In a speech in Florida on Monday, Deputy Attorney General Rod J. Rosenstein recounted the modern low 197 homicides in Baltimore in 2011. Then, in 2015, “local authorities decided to try a new strategy. They decided to cut back on policing and prosecution,” he said.

When it comes to the surge in Baltimore homicides that started in 2015 and continues to this day, everyone has a theory about the cause or causes.

That includes Deputy Attorney General Rod J. Rosenstein, who in 2015 headed the U.S. attorney’s office in Baltimore before being tapped by the Trump administration in early 2017 to take the number two job at the Justice Department.


In a speech in Florida on Monday, Rosenstein recounted the modern low 197 homicides in Baltimore in 2011, which he said was the result of his and other local, state and federal authorities joining together “to dismantle violent gangs and send armed criminals to prison for lengthy terms.”

Then, in 2015, “local authorities decided to try a new strategy. They decided to cut back on policing and prosecution,” he said.

“What happened next?” Rosenstein asked in prepared remarks at the American Correctional Association conference in Orlando, Fla. “Baltimore’s murder rate skyrocketed. In 2017, the murder rate was the highest in history. Hundreds of additional people lost their lives, and many hundreds more were wounded by bullets.”

Rosenstein did not respond to questions seeking more clarity on his comments on Monday.

T.J. Smith, a police spokesman, said the police department “continues to work very closely with our federal law enforcement partners to address our top priority: driving down violent crime in Baltimore.”

Melba Saunders, a spokeswoman for Baltimore State’s Attorney Marilyn J. Mosby, declined to comment.

The rise in homicides followed unrest in the city after the death of 25-year-old Freddie Gray from injuries suffered in police custody, rioting on the day of his funeral, and the decision by Mosby to charge six police officers involved in Gray’s arrest. (None was convicted.)

Arrests dropped off afterward, and some speculated that officers stopped being proactive after seeing the charges against their colleagues, which many felt were unwarranted. Others said the perception that police had backed off, true or not, had emboldened criminals.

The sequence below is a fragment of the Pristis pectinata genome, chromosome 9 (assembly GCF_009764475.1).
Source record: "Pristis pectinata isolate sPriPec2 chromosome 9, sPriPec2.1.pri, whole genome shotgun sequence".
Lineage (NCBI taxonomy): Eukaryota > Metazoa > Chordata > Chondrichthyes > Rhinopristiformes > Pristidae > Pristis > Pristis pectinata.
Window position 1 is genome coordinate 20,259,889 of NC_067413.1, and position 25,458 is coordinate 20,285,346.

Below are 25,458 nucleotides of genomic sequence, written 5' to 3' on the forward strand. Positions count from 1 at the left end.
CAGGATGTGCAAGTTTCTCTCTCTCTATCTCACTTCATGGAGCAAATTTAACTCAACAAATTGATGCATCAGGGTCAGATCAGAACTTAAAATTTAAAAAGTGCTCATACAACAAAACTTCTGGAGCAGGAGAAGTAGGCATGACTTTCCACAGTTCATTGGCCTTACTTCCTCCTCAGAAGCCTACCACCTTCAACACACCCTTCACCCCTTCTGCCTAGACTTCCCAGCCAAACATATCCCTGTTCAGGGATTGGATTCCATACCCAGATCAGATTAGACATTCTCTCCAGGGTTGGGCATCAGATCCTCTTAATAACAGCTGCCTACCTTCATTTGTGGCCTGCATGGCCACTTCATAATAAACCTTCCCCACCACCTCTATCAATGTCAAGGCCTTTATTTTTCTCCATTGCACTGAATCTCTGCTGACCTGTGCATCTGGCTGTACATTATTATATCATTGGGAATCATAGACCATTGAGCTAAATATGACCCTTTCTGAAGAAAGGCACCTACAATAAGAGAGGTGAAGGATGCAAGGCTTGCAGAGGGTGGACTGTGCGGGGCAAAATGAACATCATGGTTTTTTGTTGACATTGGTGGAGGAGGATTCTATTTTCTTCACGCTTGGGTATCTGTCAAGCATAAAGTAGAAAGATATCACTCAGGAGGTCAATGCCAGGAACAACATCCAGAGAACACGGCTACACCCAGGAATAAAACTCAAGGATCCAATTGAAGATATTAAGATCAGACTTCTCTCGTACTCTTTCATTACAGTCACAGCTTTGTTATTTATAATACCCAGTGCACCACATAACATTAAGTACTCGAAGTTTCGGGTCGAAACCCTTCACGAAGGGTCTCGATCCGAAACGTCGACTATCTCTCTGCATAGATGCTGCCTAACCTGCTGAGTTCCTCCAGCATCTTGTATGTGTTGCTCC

A whole slew of other reasons have been put forward. Some have pointed to the correlating surge in opioid overdoses and the rise in the synthetic drug fentanyl in shaking up drug markets. Police have lamented illegal gun possession is a misdemeanor and suggested judges are being too lenient on repeat offenders. Mayor Catherine Pugh has said there simply aren’t enough police officers on the streets. Activists have said police are overfunded and not enough money is being spent on social services and investments in underprivileged communities.

Behind closed doors, finger-pointing is rampant.

Rosenstein, since taking his new position, has mentioned Baltimore multiple times in speeches, usually to lament the high crime here. He has generally shied away from singling out individual “local authorities” to blame, but hasn’t been shy about the fact that he thinks things are a mess.

In November, after Baltimore Detective Sean Suiter was fatally shot in West Baltimore, Rosenstein, giving another speech in another city, quoted Pugh as saying that crime in Baltimore is “out of control.”

“If that is true, people should be held accountable,” Rosenstein continued. “Crime is not like the weather. If crime is out of control, it is because people failed to control it.

“In Baltimore, local authorities lost confidence in their ability to manage public safety, the most important function of government.”


Again, he didn’t say who he was referring to specifically.